What I also didn’t know beforehand was that Pallanza is quite the culinary hotspot. The stylish aperitivo in the lakeside garden of Ristorante Milano, the superb and nocturnal Spaghetti allo Scoglio (spaghetti with seafood) of La Tentazione by the market square (nocturnal because we are quite late eaters and their kitchen was open a bit past 9:30 pm), the rich ravioli of Ristorante Il Portale… Il Burchiello was also delicious but during the holiday season remember to book in advance.


And what would be sweeter for an Italian food lover than an Italian food festival taking place right outside our doorstep by the lake. It was sotto le stelle, a dinner and a gastronomic taste journey under the stars. You could buy the tickets either at the entrance or beforehand in the local restaurants. The long tables were covered with white tablecloths and flower compositions and there were candles placed in white paper bags waiting to be lit up after sunset. We got a stamp card with which we could get an apertitif, 5 different small dishes, two glasses of wine and a desert from the different stands of the local restaurants. A local elderly lady who apparently knew everyone in town was kindly pointing us towards the wine and food stands to ensure that we got the hang of it. The evening was tasty and bustling and a good gastronomic dive to the offerings of the district.



Pallanza has its own ferry stop and after some running and culinary delights I recommend you take a lake cruise to the islands (Isola Bella being the botanical crown jewel) and to the city of Stresa: a stroll by the beach promenade, marvelling at the extravagant luxury hotels, a cone of creamy pistachio ice cream, doing some bric-a-brac discoveries in the shops of the old town and sipping a strong espresso on the terrace before heading back to the boat, the components of a happy day trip.



Isola Bella and its peacocks and unicorns


You know the feeling when you’ve had a small and futile argument with your special loved one about something utterly unnecessary and then you come to a place that is breathtakingly mesmerizing or beautiful and so skillful. The sun is shining, the warmth of the sweet summer day caresses your cheeks and the lake water sparkles as the sunrays dance on its surface. Very soon you come to realize that you really don’t want to lose any time from experiencing the beauty, the gorgeous day, the efforts of the gardener and moments of this life that we have. Perhaps a bit sappy but actually very true once you start thinking about it.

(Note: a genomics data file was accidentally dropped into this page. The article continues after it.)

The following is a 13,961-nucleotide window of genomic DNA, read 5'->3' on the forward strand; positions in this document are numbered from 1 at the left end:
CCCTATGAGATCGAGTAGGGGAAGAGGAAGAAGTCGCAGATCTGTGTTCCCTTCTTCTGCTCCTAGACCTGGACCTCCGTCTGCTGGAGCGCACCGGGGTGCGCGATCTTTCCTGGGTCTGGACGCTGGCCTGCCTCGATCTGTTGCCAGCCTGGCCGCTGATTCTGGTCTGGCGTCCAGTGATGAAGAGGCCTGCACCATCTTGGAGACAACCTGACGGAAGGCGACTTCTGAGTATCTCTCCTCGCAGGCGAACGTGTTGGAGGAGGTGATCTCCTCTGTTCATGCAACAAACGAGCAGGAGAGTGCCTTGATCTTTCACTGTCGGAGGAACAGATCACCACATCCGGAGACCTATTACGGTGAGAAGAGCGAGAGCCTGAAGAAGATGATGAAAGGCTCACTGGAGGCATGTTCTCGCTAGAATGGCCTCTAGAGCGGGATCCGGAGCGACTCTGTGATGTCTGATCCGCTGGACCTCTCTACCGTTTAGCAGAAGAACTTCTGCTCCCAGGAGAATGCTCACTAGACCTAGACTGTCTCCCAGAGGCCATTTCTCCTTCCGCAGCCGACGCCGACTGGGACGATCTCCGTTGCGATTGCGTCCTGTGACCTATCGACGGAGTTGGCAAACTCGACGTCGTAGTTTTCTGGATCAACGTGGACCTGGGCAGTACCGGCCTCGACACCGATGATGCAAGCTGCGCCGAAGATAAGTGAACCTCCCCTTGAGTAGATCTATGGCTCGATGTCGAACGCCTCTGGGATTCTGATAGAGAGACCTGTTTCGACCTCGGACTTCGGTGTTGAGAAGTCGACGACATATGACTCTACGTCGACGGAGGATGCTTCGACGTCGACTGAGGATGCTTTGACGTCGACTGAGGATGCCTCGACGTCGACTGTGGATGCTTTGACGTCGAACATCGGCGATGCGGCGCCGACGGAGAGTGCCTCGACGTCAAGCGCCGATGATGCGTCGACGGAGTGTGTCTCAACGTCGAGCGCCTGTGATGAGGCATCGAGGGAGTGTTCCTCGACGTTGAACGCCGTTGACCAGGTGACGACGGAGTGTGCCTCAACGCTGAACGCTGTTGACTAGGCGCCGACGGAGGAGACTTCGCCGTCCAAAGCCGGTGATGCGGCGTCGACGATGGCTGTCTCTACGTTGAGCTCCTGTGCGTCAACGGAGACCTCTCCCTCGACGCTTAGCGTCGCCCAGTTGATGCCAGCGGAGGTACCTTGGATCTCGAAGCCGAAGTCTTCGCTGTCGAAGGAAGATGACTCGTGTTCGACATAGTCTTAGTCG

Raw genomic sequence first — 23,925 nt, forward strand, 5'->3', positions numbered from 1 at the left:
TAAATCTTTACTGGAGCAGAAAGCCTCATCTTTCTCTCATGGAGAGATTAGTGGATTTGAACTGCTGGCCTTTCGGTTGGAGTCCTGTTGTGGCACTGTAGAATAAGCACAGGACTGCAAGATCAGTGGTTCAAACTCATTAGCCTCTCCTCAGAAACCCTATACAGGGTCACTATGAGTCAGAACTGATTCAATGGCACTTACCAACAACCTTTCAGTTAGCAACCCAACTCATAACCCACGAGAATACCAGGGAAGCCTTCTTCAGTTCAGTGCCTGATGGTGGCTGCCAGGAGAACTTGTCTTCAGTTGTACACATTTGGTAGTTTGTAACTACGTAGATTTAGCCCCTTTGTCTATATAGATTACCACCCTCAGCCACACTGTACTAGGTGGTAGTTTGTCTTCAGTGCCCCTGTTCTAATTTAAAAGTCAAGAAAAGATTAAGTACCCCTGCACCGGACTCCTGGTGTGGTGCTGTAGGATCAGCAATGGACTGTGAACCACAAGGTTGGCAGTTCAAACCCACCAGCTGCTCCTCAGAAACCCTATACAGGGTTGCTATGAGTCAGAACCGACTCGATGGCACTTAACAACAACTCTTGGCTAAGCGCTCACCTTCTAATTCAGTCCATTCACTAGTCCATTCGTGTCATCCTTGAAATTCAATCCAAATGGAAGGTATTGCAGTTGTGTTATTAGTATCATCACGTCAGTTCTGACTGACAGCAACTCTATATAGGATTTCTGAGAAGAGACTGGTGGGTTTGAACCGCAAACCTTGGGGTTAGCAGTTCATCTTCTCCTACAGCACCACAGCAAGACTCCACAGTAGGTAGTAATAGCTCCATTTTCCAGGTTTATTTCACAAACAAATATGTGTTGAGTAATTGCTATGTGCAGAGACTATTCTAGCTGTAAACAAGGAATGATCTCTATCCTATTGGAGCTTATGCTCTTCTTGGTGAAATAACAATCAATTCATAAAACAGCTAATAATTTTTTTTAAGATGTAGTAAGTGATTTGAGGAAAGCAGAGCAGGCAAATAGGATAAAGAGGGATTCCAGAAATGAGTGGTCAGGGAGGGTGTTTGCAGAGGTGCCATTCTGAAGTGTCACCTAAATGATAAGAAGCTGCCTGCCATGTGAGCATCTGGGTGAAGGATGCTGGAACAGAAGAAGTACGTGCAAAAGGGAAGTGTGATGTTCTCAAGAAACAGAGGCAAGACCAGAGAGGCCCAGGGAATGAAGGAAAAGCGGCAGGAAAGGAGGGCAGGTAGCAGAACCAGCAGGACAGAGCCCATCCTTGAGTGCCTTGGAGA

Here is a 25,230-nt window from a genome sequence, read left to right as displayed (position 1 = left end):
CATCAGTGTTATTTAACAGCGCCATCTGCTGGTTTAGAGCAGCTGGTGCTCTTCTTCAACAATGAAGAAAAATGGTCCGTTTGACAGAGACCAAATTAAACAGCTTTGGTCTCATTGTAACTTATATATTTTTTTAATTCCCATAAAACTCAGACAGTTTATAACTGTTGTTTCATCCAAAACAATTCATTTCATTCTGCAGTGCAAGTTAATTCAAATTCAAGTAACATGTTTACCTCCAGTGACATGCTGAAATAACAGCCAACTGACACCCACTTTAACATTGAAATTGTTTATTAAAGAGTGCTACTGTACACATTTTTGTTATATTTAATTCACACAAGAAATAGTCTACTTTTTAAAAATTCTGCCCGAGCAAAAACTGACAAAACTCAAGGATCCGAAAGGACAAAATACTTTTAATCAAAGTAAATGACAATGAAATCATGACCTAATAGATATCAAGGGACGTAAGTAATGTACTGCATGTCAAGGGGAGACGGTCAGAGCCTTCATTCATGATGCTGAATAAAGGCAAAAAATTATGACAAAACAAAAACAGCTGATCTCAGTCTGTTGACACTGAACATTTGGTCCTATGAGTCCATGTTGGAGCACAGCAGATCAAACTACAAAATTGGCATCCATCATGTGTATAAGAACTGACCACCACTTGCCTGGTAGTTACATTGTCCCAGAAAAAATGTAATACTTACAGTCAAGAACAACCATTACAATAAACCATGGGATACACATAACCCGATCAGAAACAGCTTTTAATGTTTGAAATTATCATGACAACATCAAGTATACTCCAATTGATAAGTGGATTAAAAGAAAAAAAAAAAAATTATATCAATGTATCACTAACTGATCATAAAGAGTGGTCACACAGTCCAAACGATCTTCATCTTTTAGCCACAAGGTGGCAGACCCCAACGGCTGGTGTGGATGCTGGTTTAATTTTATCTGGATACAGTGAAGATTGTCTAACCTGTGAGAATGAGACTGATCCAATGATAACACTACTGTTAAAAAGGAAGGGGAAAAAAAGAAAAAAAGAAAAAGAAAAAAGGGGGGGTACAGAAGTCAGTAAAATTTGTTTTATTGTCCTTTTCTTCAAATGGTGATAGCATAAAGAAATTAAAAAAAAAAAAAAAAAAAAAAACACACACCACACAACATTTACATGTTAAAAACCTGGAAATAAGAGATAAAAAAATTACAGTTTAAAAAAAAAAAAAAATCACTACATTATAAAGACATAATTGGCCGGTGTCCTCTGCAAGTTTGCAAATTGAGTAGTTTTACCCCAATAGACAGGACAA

One place that has this effect is Isola Bella on Lake Maggiore in North of Italy. And in there particularly the blooming baroque garden of the Palazzo Borromeo.




The island got its name from Isabella D’Adda, the wife of Carlo Borromeo III, when the spectacular palace was built for the aristocratic family in the 1600s. The high rooms of the palazzo include for example the decorative Ballroom, the ornamental throne and the Sala di Napoleone where the French emperor stayed with his wife. Not to forget the numerous artworks from old masters, the ornate grand piano decorated with a painting even from the inside, the magnificent halls, the detailed ceilings and in the bottom floor the impressive grottoes, with walls made of pebbles and lava stone. The palace is still the summer home of the Borromeo family.


When we step outside to the palace gardens we see first the gallant white peacocks strutting on the green and well-attended lawn. They don’t care about the visitors but are wise enough to escape the sticky hands of an energetic toddler who sweeps past us reaching towards the fascinating white birds.


The gardens include well-kept verdant boulevards, tall obelisks, a unicorn statue, geometrically trimmed trees, many terraces, ponds with water lilies, a parrot house and the imposing Teatro Massimo. And a myriad of flowers.


Isola Bella can be reached easily with ferries from the cities of Stresa, Laveno, Pallanza and Intra. The last ferry back to Pallanza goes quarter past seven. After the palace has closed the island quiets down quickly. The entrance fee to the palace is 15 euros.


Isola Bella is definitely worth visiting but I wouldn’t opt to have the accommodation there. It is beautiful, crowded on the small streets during the day and a fine place to spot skilled Italian style gardening. And oh yes, a lunch spot tip is Il Fornello Bottega con Cucina: a beautiful terrace, friendly service, quality bubbles and a tasty antipasti plate.